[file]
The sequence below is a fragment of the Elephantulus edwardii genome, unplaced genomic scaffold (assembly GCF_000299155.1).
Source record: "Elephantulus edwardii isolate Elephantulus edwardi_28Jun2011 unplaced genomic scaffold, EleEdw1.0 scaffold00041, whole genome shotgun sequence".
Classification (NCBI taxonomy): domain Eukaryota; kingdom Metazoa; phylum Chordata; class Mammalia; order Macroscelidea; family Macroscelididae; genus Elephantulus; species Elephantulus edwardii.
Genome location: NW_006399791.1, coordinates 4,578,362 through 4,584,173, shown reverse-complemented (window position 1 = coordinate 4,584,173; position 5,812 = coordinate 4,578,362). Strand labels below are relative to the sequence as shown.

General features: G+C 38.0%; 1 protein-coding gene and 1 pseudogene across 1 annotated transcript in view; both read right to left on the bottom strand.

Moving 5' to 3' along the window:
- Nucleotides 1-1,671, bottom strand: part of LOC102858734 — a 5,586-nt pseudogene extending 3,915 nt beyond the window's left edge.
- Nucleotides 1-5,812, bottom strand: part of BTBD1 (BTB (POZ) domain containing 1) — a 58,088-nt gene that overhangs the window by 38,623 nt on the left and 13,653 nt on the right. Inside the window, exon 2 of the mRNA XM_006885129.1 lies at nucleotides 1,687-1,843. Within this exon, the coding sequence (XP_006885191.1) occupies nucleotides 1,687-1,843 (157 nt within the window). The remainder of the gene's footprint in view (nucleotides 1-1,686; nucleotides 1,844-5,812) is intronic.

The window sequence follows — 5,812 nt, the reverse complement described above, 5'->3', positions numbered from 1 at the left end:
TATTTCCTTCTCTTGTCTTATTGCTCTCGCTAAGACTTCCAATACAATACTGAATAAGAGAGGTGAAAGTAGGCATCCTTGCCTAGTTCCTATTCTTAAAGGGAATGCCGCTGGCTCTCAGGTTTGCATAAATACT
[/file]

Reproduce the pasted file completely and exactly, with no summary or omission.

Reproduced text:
The sequence below is a fragment of the Elephantulus edwardii genome, unplaced genomic scaffold (assembly GCF_000299155.1).
Source record: "Elephantulus edwardii isolate Elephantulus edwardi_28Jun2011 unplaced genomic scaffold, EleEdw1.0 scaffold00041, whole genome shotgun sequence".
Classification (NCBI taxonomy): domain Eukaryota; kingdom Metazoa; phylum Chordata; class Mammalia; order Macroscelidea; family Macroscelididae; genus Elephantulus; species Elephantulus edwardii.
Genome location: NW_006399791.1, coordinates 4,578,362 through 4,584,173, shown reverse-complemented (window position 1 = coordinate 4,584,173; position 5,812 = coordinate 4,578,362). Strand labels below are relative to the sequence as shown.

General features: G+C 38.0%; 1 protein-coding gene and 1 pseudogene across 1 annotated transcript in view; both read right to left on the bottom strand.

Moving 5' to 3' along the window:
- Nucleotides 1-1,671, bottom strand: part of LOC102858734 — a 5,586-nt pseudogene extending 3,915 nt beyond the window's left edge.
- Nucleotides 1-5,812, bottom strand: part of BTBD1 (BTB (POZ) domain containing 1) — a 58,088-nt gene that overhangs the window by 38,623 nt on the left and 13,653 nt on the right. Inside the window, exon 2 of the mRNA XM_006885129.1 lies at nucleotides 1,687-1,843. Within this exon, the coding sequence (XP_006885191.1) occupies nucleotides 1,687-1,843 (157 nt within the window). The remainder of the gene's footprint in view (nucleotides 1-1,686; nucleotides 1,844-5,812) is intronic.

The window sequence follows — 5,812 nt, the reverse complement described above, 5'->3', positions numbered from 1 at the left end:
TATTTCCTTCTCTTGTCTTATTGCTCTCGCTAAGACTTCCAATACAATACTGAATAAGAGAGGTGAAAGTAGGCATCCTTGCCTAGTTCCTATTCTTAAAGGGAATGCCGCTGGCTCTCAGGTTTGCATAAATACT